Our findings provide fundamental information on the bacterial ecology in cattle feces and might be useful in developing strategies to reduce STEC or C. jejuni shedding in dairy cattle, thereby reducing the incidence of STEC infection and campylobacteriosis in humans.

The fecal microbial communities of dairy cattle shedding Shiga toxin–producing Escherichia coli or Campylobacter jejuni

Foodborne Pathogens and Disease. July 2016, ahead of print. doi:10.1089/fpd.2016.2121.

Dong Hee-Jin, Kim Woohyun, An Jae-Uk, Kim Junhyung, and Cho Seongbeom

http://online.liebertpub.com/doi/abs/10.1089/fpd.2016.2121

Kangeroo poo suspect: Q fever rises in Australia

The [Illawarra] region’s public health director has moved to allay community concerns after several cases of confirmed Q fever.

kangaroo-pic-dm-530558559Curtis Gregory said 7 cases of the potentially debilitating disease had been confirmed within the Illawarra Shoalhaven Local Health District so far this year [2016].

Statewide the number of cases has doubled in 5 years, from 130 in 2012, to 260 in 2015. In the 1st 6 months of 2016, NSW [New South Wales] Health has been notified of 88 cases.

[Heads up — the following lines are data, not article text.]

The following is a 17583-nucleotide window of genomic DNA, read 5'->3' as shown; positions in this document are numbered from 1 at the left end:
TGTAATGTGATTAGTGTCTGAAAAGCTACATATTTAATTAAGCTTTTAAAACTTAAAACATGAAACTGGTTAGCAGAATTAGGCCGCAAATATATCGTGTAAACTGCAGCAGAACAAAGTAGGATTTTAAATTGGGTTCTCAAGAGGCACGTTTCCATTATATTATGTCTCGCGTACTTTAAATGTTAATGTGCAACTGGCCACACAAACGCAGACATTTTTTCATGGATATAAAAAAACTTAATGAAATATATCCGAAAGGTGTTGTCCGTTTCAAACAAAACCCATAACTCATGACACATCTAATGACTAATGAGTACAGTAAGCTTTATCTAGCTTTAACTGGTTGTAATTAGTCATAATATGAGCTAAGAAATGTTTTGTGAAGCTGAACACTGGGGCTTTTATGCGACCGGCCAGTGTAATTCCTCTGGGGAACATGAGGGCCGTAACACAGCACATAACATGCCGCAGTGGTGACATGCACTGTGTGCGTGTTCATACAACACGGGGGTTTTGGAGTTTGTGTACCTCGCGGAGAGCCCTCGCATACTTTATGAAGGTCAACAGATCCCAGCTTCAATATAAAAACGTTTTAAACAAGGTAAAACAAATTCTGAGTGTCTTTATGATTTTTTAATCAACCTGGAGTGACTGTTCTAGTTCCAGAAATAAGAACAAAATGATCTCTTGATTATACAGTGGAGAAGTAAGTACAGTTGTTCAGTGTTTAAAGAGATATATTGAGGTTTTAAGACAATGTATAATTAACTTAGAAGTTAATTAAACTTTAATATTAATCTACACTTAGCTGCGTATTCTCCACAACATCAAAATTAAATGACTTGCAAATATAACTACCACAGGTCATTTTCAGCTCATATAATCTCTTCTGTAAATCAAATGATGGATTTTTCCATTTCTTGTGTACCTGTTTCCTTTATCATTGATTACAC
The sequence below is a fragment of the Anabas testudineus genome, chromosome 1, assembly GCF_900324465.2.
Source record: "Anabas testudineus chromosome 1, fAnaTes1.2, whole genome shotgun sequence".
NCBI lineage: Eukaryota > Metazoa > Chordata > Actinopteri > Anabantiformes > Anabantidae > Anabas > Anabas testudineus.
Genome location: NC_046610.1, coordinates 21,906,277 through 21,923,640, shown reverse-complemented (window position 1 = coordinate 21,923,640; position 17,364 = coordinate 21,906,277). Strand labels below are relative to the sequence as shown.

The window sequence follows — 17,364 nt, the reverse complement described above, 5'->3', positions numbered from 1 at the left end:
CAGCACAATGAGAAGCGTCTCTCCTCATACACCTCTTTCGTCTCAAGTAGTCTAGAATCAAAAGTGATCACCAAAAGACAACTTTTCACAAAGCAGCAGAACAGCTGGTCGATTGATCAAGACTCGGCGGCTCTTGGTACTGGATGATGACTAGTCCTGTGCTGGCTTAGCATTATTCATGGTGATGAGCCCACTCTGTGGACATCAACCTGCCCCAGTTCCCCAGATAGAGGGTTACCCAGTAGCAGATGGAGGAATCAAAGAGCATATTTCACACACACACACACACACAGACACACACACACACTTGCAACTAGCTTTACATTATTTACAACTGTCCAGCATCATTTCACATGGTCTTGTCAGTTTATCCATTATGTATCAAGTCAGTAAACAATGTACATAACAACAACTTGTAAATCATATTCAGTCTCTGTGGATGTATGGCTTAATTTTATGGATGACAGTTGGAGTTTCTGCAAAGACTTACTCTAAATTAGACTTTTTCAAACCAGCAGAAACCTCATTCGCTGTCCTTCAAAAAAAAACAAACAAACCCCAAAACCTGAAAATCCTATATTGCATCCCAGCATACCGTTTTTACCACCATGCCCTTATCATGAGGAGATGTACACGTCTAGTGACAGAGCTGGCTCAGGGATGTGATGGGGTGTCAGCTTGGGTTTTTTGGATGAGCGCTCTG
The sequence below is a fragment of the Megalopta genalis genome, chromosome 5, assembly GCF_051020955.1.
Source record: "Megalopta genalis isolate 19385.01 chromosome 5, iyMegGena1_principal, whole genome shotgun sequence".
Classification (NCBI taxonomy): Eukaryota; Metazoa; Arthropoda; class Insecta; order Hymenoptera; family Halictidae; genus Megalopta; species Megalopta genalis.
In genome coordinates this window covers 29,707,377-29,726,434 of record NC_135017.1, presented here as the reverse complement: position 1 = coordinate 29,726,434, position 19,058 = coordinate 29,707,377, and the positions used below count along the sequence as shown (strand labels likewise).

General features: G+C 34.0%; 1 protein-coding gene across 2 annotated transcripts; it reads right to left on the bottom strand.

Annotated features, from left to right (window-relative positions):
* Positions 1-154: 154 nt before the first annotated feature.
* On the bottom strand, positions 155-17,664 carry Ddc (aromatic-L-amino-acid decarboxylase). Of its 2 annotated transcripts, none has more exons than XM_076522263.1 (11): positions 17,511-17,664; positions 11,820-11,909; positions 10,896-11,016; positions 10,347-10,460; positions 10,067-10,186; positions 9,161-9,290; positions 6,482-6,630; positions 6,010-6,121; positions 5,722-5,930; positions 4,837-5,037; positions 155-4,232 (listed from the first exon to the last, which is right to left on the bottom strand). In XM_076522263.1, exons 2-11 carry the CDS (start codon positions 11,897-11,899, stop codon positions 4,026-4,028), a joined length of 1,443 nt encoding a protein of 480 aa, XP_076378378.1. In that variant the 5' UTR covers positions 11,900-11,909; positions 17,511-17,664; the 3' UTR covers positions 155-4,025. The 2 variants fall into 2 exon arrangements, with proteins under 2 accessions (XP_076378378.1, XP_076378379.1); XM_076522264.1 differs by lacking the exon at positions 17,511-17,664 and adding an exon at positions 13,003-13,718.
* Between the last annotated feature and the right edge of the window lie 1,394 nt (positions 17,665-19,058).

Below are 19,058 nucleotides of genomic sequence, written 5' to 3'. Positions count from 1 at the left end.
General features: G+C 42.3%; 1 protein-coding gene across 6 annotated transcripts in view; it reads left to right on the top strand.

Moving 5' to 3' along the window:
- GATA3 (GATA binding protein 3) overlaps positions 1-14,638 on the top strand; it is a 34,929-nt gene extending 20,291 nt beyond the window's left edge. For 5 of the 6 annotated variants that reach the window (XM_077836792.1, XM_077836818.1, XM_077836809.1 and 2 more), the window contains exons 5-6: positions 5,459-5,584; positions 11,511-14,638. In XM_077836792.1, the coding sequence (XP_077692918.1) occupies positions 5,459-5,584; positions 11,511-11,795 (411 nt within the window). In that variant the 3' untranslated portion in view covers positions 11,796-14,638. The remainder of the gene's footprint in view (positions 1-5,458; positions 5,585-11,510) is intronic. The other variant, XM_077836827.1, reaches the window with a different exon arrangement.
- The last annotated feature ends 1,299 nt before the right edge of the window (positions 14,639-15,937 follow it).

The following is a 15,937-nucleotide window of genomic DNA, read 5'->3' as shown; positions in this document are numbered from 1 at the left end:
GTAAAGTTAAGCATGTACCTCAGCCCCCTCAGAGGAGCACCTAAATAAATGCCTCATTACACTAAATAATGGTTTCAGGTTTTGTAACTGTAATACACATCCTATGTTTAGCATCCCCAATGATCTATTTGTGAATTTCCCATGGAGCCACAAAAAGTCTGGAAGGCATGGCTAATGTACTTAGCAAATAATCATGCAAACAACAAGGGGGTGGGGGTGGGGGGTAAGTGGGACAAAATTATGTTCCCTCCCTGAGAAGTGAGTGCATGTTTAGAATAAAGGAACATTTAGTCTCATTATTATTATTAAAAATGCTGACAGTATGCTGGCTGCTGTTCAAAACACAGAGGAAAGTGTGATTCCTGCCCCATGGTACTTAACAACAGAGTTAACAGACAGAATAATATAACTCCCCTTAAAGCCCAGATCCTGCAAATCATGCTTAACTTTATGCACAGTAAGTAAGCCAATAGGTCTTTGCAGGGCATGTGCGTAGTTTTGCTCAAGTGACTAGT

“Q fever is a bacterial infection normally spread to humans by infected animals,” Mr Gregory said. “It’s mainly seen around agricultural and livestock industries and occupations but can be found in wildlife populations.” Mr Gregory said while case numbers were relatively low in the region, there had been some community concern over perceived hotspots. “We have seen numbers group around certain areas in the Shoalhaven like Sanctuary Point, although there have been some cases in the southern Illawarra,” he said. “We have done environmental sampling at different locations – of kangaroo and bandicoot droppings — but no positive results have been found.” Humans usually get infected by inhaling bacteria-carrying dust contaminated by animal urine, feces or birth products. “Those at higher risk of infection include abattoir and meat workers; farmers and shearers; stockyard workers and animal transporters; veterinarians and agriculture college staff and students,” Mr Gregory said. “Horticulturists or gardeners may also be concerned if there’s a lot of wildlife in the area, as activities like lawn mowing may put them at risk.”